Burgess Meredith as the wily “Mr. Smith” in the “Printerʼs Devil” episode of The Twilight Zone. Imagine Batmanʼs adversary the Penguin as the Adversary and a newspaperman rolled into one. His outrageous fake news becomes unwelcome reality—talk about the enemy of the people! Got a light?

    But Adam Tyner deserves some sort of prize for his shout‐out to The Apple—truly one of the great sci‐fi/fantasy disco epics of all time.

  7. julian

    Joe Black in ‘Meet Joe Black’ is my favorite. If he’s just the Grim Reaper, I’ll go with Ted Danson in ‘The Good Place’. If he doesn’t count either, I’ll echo Brian’s vote and go with Devil Flanders. The segment is just seven minutes long, but it has enriched my English vocabulary with gems I use on a yearly basis. E.g. ‘The sound wasn’t on, but I think I got the gist of it’, ‘Daddy’s soul donut’, ‘Hmm, forbidden donut’, ‘I like the cut of his jib’, ‘He’s your eleven o’ clock’, ‘It was scrum-diddly-umptious’ et cetera.

  8. EM

    Over the weekend I gave the subject some additional thought, and now Iʼd like to give a special mention to the titular character of Georges Mélièsʼ “le Locataire diabolique”—“The Devilish Tenant” or “The Diabolical Tenant” or some such. He may not be the Devil, but apparently heʼs a devil of sorts, who even leaves a blast of sulfur in his wake. The short subject is a classic Méliès camera‐trick film, with his Luciferian lessee impossibly unpacking a trunk of furniture, other possessions, and even his own family—and then eventually packing them all back in again! Not so famous or sumptuous as Mélièsʼ “Trip to the Moon”, the movie is nevertheless packed (and unpacked) with devilish fun.

    And that reminds me…one of the few Méliès‐centered monuments in the world—namely, his final resting place—is in sore need of restoration. Méliès, a stage magician, had quickly seized upon the emerging medium of the motion picture, becoming the worldʼs first special‐effects wizard and a pioneer in the art formʼs narrative possibilities. Yet in spite of his inventive and entertaining genius, he died penniless. Nevertheless, his family managed to give him a respectable grave, complete with bust—but the monument has sadly deteriorated. His descendants seek to give Georges back some of the glory he eternally deserves, but they canʼt afford to do it all themselves. So, they have launched a Kickstarter campaign to raise funds. At this writing, with seven days to go, theyʼre still about 7⁠ ⁠500€ away from their 36⁠ ⁠000€ goal. Mélièsʼ grave lies in Parisʼ famous sprawling and beautiful Père Lachaise cemetery, which is entirely free for the public to visit. (Minus airfare etc.…) When I made my pledge, I felt gratified to be giving back a little…something like those members of the French public who chipped in to give America—and the world—the Statue of Liberty. At the moment the worldʼs eyes are swiftly turning to the restoration of another Paris monument, Notre‐Dame. Already one wealthy family has pledged 100 million euros for the Notre‐Dame project. With such competition, itʼs all too easy to overlook the Méliès project, just as Méliès has too often been overlooked in life and in death. If youʼre interested in learning more about the Méliès project, visit https://www.kickstarter.com/projects/2036153312/save-the-grave-of-georges-melies-the-cinema-pionee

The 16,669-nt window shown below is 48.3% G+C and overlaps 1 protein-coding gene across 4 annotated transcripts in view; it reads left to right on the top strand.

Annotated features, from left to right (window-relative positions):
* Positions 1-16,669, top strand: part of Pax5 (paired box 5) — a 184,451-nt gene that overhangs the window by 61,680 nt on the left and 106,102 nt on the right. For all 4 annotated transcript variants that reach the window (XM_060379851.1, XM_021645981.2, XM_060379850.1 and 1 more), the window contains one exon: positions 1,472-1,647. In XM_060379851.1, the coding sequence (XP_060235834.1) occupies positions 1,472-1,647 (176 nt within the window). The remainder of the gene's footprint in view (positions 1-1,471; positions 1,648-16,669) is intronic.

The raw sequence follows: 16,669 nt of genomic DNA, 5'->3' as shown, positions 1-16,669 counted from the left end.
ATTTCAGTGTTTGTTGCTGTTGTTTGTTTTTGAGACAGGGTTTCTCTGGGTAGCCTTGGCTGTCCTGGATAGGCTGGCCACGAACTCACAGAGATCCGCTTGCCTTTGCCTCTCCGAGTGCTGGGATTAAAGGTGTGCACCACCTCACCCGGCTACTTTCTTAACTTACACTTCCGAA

9. Shannon Nutt

    Does Billy Bob Thornton’s Lorne Malvo character in the first season of Fargo count? That would get my vote.

  10. Thulsadoom

    Without a doubt, I have to go Tim Curry in Legend. I love the film itself, as well. 🙂 After that, I’ll pick what’s probably an unpopular choice, and go with Gabriel Byrne in End of Days, which I consider a seriously underrated Arnie movie. 😉 And as someone else said, a special mention to Viggo in The Prophecy.